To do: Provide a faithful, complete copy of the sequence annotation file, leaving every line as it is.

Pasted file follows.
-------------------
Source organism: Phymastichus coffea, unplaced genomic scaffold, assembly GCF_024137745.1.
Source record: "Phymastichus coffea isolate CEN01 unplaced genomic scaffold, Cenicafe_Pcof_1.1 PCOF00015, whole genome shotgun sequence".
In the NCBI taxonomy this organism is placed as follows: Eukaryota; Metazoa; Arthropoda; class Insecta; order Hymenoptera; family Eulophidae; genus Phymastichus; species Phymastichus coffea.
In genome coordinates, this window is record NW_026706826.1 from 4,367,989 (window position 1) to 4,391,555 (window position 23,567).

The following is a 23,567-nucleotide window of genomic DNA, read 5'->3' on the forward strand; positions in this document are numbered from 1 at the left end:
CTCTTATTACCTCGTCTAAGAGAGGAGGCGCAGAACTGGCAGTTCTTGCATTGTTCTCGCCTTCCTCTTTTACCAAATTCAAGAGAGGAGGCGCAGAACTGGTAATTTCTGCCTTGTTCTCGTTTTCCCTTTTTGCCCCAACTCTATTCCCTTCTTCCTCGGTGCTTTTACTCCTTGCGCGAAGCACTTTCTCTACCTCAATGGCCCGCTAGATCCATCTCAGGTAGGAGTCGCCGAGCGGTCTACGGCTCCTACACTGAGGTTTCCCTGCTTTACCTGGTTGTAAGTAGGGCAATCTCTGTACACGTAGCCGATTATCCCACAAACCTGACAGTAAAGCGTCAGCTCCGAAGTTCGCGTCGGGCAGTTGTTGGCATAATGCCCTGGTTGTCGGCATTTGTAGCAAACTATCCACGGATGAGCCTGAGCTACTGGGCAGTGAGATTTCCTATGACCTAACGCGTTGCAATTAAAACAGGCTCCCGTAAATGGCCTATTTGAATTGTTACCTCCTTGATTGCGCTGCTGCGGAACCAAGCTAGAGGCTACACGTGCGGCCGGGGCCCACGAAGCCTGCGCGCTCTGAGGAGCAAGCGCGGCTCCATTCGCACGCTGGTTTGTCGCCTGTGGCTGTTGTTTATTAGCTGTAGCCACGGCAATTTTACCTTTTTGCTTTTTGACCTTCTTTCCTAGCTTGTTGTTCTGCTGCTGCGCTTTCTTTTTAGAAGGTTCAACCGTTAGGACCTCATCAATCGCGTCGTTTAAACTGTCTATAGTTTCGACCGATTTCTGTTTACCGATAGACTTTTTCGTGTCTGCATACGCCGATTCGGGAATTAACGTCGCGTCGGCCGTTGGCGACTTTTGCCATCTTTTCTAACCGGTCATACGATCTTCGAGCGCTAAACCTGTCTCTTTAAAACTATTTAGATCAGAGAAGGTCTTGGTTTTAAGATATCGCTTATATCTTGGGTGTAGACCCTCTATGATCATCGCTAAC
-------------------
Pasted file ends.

Source organism: Phymastichus coffea, unplaced genomic scaffold, assembly GCF_024137745.1.
Source record: "Phymastichus coffea isolate CEN01 unplaced genomic scaffold, Cenicafe_Pcof_1.1 PCOF00015, whole genome shotgun sequence".
In the NCBI taxonomy this organism is placed as follows: Eukaryota; Metazoa; Arthropoda; class Insecta; order Hymenoptera; family Eulophidae; genus Phymastichus; species Phymastichus coffea.
In genome coordinates, this window is record NW_026706826.1 from 4,367,989 (window position 1) to 4,391,555 (window position 23,567).

The following is a 23,567-nucleotide window of genomic DNA, read 5'->3' on the forward strand; positions in this document are numbered from 1 at the left end:
CTCTTATTACCTCGTCTAAGAGAGGAGGCGCAGAACTGGCAGTTCTTGCATTGTTCTCGCCTTCCTCTTTTACCAAATTCAAGAGAGGAGGCGCAGAACTGGTAATTTCTGCCTTGTTCTCGTTTTCCCTTTTTGCCCCAACTCTATTCCCTTCTTCCTCGGTGCTTTTACTCCTTGCGCGAAGCACTTTCTCTACCTCAATGGCCCGCTAGATCCATCTCAGGTAGGAGTCGCCGAGCGGTCTACGGCTCCTACACTGAGGTTTCCCTGCTTTACCTGGTTGTAAGTAGGGCAATCTCTGTACACGTAGCCGATTATCCCACAAACCTGACAGTAAAGCGTCAGCTCCGAAGTTCGCGTCGGGCAGTTGTTGGCATAATGCCCTGGTTGTCGGCATTTGTAGCAAACTATCCACGGATGAGCCTGAGCTACTGGGCAGTGAGATTTCCTATGACCTAACGCGTTGCAATTAAAACAGGCTCCCGTAAATGGCCTATTTGAATTGTTACCTCCTTGATTGCGCTGCTGCGGAACCAAGCTAGAGGCTACACGTGCGGCCGGGGCCCACGAAGCCTGCGCGCTCTGAGGAGCAAGCGCGGCTCCATTCGCACGCTGGTTTGTCGCCTGTGGCTGTTGTTTATTAGCTGTAGCCACGGCAATTTTACCTTTTTGCTTTTTGACCTTCTTTCCTAGCTTGTTGTTCTGCTGCTGCGCTTTCTTTTTAGAAGGTTCAACCGTTAGGACCTCATCAATCGCGTCGTTTAAACTGTCTATAGTTTCGACCGATTTCTGTTTACCGATAGACTTTTTCGTGTCTGCATACGCCGATTCGGGAATTAACGTCGCGTCGGCCGTTGGCGACTTTTGCCATCTTTTCTAACCGGTCATACGATCTTCGAGCGCTAAACCTGTCTCTTTAAAACTATTTAGATCAGAGAAGGTCTTGGTTTTAAGATATCGCTTATATCTTGGGTGTAGACCCTCTATGATCATCGCTAAC